A Decade in Blogging: A Journey through 20th century Russia

Sometimes time flies, and sometimes it stands still. Before I knew it, 10 years of writing the book annual digest on this blog had passed. Reading them makes me nostalgic and occasionally rekindles my interest. At times, my own words sound surprisingly unfamiliar. Taking a view of a decade gives me a perspective that is not discernible when I look back at the end of each year.

Quite a lot of my reading has been at the blurry edges of literature and politics, between paradise and labyrinths. These labyrinths traverse across many lands and times. They have taken me to to places made familiar by past reading- Russia, Hungary, various countries in South America — all places I have visited only via books. In the last decade, a few new countries surfaced on my literary map — Guatemala, Nicaragua, Bulgaria, Norway and Bolivia.

Aleksandr Solzhenitsyn
Aleksander Solzhenitsyn

But nowhere feels as familiar a home as Russia does when it comes to literature. The universal themes of Russian literature make us all feel Russian at heart. For me, this started during adolescence and continues to be of interest, though less intensely, in the decades since.

The reason isn’t too far to seek; the classical Russian novel was more than a work of literature. More often than not, it was a means for communicating ideas and philosophical reflections. There is also a remarkable continuity of themes, what with Russian writers taking up, as it were, themes from a previous novel by a different writer and forging ahead on the trail. .

If Latin American literature is an Amazonian river, Russian literature is like a constellation providing direction to lost voyagers– as we all are at some point or the other.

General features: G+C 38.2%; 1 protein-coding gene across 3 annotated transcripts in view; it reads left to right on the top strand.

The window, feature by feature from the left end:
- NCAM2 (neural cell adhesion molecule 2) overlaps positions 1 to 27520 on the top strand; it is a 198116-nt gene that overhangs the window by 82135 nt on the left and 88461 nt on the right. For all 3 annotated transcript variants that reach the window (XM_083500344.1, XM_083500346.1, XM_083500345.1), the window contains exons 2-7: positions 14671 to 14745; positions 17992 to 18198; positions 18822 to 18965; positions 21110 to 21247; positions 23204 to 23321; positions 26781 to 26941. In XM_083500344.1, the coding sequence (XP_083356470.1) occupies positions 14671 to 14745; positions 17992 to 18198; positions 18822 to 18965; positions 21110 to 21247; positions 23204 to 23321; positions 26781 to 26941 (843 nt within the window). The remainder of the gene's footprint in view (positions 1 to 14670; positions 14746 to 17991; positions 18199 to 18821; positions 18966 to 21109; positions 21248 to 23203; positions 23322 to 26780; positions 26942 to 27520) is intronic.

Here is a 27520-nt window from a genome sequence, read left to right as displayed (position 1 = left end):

***

During the last decade, I have journeyed through 20th-century Russia through some of its novelists of this period. Some of the more significant writers that I read in the last decade are Andrey Platonov, Vasili Grossman, Evgeny Zamyatin, Mikhail Bulgakov, Alexander Solzhenitsyn and, more recently, Boris Akunin. What follows is a digest of this journey through my reading lens.

Andrey Platonov is, along with Vasili Grossman, my favourite writer from this period of Russian literature. Born in a working class family and educated as an engineer, Platonov’s enthusiasm for the revolution was quickly replaced by his reflections on the unbridled violence and coercion of the new state. His personal life was made tragic by later events — his 14-year-old son was condemned as a “terrorist” and exiled to a labour camp on Stalin’s orders. Platonov’s last days were spent as a window cleaner in the Soviet Writers Union building.

Platonov used the medium of the novel to comment on the progress of the Russian Revolution. The Foundation Pit, as also his previous, longer novel, Chevengur, follow up on themes that were previously treated by Dostoevsky in The Possessed and Joseph Conrad his near-prophetic Under Western Eyes. Post-revolution, the novel marks a continuity with Yevgeny Zamyatin’s We that was published in 1920.

While The Foundation Pit and Happy Moscow were satirical in tone, Platonov’s novel, Soul called for a more humane socialism, much before the term became popular in the 1950s. Platonov’s pointed style in The Foundation Pit would tone down in successive works that dealt with later Five Year Plan periods. His style became more nuanced in his later works, for example in the very effective use of the rhetoric in Happy Moscow.

Many consider Platonov to be one of the greatest Russian writers of the last century, whose works were suppressed during the Soviet era. His writings re- emerged, along with others like those of Vasili Grossman, only in the 1990s.